May 6, 2020

BETTER DAYS: A Plea for Empathy
Starring Zhou Dongyu, Jackson Yee, Yin Fang, Huang Jue, Wu Yue, Zhou Ye. Directed by Derek Tsang. (135 min)

Review by Stinky the Destroyer😸

I remember being picked on by a guy named Bob, a mammoth douchebag from the high school football team. I never did anything to incur his wrath...I was simply smaller and weaker. One time, he even rammed my chest with the bottom end of a crutch, cracking one of my ribs. I wanted to kill the guy, but felt helpless to do anything about it. At the same time, shit rolls downhill in school - like it does in the real world - and I did my share of pushing-around weaker kids as well.

Watching Better Days, I found myself thinking about one of those guys, named Dan. I'd call him names, occasionally throw things at him or hide his lunch. So did a lot of other kids. Me and a few friends even egged his house for no reason other than good sport. If shit does indeed roll downhill, Dan dwelled at the bottom. Today, it makes me sick to know I did that, because even though I knew how I felt when bullied by Bob, not once did I consider how I made Dan feel. I simply had no empathy. Hell, I probably couldn’t even define it back then.

In my 20+ years as a professional educator, I can attest that not only does bullying continue to be the biggest problem in schools, social media has made it worse. And if there’s a message to be found in Better Days, it’s that people’s lack of empathy is only exacerbated by technology. Just check out the very first scene, in which a young girl commits suicide at school. A large crowd of her peers gather, a majority of them whipping out their phones to get pictures. Only one, Chen Nian (Zhou Dongyu) looks visibly upset, taking off her jacket to cover the body.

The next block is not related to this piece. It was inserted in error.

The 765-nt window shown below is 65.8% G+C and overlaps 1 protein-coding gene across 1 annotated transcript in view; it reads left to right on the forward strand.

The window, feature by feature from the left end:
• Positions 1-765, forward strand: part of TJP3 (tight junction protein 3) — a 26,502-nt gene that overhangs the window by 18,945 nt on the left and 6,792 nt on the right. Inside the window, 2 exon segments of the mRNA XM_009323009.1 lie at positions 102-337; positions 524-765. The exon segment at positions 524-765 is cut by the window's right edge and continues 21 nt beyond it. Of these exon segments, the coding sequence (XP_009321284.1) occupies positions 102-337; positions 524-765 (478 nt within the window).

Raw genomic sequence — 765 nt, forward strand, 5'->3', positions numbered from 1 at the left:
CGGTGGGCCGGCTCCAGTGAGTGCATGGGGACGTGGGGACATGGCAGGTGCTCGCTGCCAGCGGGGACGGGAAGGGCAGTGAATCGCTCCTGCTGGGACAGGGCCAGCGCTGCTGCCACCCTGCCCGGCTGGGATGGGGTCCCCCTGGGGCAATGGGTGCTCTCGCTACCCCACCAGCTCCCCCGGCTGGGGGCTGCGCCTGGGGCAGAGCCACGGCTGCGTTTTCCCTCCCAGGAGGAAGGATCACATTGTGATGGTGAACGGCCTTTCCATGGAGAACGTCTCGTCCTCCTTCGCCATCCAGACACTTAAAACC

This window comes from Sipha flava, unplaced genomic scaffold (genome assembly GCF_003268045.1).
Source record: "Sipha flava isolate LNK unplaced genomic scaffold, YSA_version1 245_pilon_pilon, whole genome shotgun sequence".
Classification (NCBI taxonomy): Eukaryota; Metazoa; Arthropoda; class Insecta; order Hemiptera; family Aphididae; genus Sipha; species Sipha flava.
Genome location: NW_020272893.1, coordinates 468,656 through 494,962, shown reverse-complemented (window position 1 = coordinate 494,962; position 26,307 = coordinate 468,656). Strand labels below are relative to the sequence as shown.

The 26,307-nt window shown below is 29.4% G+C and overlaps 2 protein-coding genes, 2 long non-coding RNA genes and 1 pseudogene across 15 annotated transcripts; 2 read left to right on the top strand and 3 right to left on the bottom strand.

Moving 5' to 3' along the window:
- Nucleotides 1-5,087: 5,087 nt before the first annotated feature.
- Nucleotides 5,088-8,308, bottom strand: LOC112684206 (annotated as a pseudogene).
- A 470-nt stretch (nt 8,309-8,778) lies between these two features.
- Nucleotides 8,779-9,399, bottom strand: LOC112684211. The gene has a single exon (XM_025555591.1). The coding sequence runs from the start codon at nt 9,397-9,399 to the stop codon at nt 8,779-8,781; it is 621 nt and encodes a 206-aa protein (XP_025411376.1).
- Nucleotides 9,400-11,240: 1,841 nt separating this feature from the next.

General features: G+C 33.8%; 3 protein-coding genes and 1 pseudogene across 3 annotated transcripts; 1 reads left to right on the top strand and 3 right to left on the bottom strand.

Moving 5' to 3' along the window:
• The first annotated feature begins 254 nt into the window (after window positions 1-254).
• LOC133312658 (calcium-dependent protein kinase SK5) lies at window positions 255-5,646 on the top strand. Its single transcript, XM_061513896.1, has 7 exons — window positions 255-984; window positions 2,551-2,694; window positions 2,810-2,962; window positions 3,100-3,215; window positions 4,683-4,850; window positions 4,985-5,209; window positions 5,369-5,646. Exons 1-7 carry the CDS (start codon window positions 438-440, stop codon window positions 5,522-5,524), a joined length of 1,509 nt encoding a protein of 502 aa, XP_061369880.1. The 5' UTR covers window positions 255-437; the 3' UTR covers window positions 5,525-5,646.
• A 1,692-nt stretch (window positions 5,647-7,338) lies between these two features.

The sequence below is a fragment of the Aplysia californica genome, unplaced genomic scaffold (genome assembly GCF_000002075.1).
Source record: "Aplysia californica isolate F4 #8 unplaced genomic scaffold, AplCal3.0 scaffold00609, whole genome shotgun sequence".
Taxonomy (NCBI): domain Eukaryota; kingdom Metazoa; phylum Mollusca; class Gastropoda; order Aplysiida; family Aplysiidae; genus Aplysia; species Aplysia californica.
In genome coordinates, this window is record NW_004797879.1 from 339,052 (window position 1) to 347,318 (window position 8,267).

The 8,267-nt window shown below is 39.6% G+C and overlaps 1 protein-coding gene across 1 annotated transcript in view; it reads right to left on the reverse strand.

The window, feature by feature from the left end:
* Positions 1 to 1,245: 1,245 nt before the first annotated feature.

The meds are kickin' in.
Soon after, she becomes a target, subjected to vicious physical and verbal abuse, mostly at the hands of cruel classmate Wei Lai (Zhou Ye). All this happens during China’s national college placement exams, which has a huge impact in determining student futures. With police and the school more-or-less unable – or unwilling – to intervene, Chen Nian propositions teen street thug Xiao Bei (Jackson Yee) to provide protection while she focuses on preparing for the exam. During this time, not only does she learn to trust him more than her own shiftless mother, they develop a loving relationship (though it remains platonic). Then, just as exams are about to begin, Wei Lai turns up dead and Chen becomes the primary suspect.

Chen’s harrowing ordeal is tempered by her friendship with Xiao, providing an interesting dichotomy in the narrative. The two leads are likable and engaging, while Wei Lai is suitably hateful. But being that the film – and the novel it’s adapted from – is aimed towards young adults, Better Days is not about revenge (though some characters certainly get what’s coming to them). Ultimately, the film is about awareness, a call for change in a dysfunctional cultural climate. In that respect, it succeeds, being an emotional rollercoaster ride that’s as compelling as it is relevant.

However, the film doesn’t know when to quit. Long-after we’ve gotten the point and the primary conflict has been resolved, it devolves into an anti-climactic and unnecessary police procedural. With seemingly more codas than Lord of the Rings, they could have trimmed at least 30 minutes from the final act without seriously affecting the story.

But until then, Better Days is timely, realistic and – considering the message - appropriately disturbing when it needs to be. Paring it up with something like The Hate U Give would make an eye-opening double feature, revealing some of the cultural conflicts our youth face in society, as well as the fortitude it takes to challenge them.


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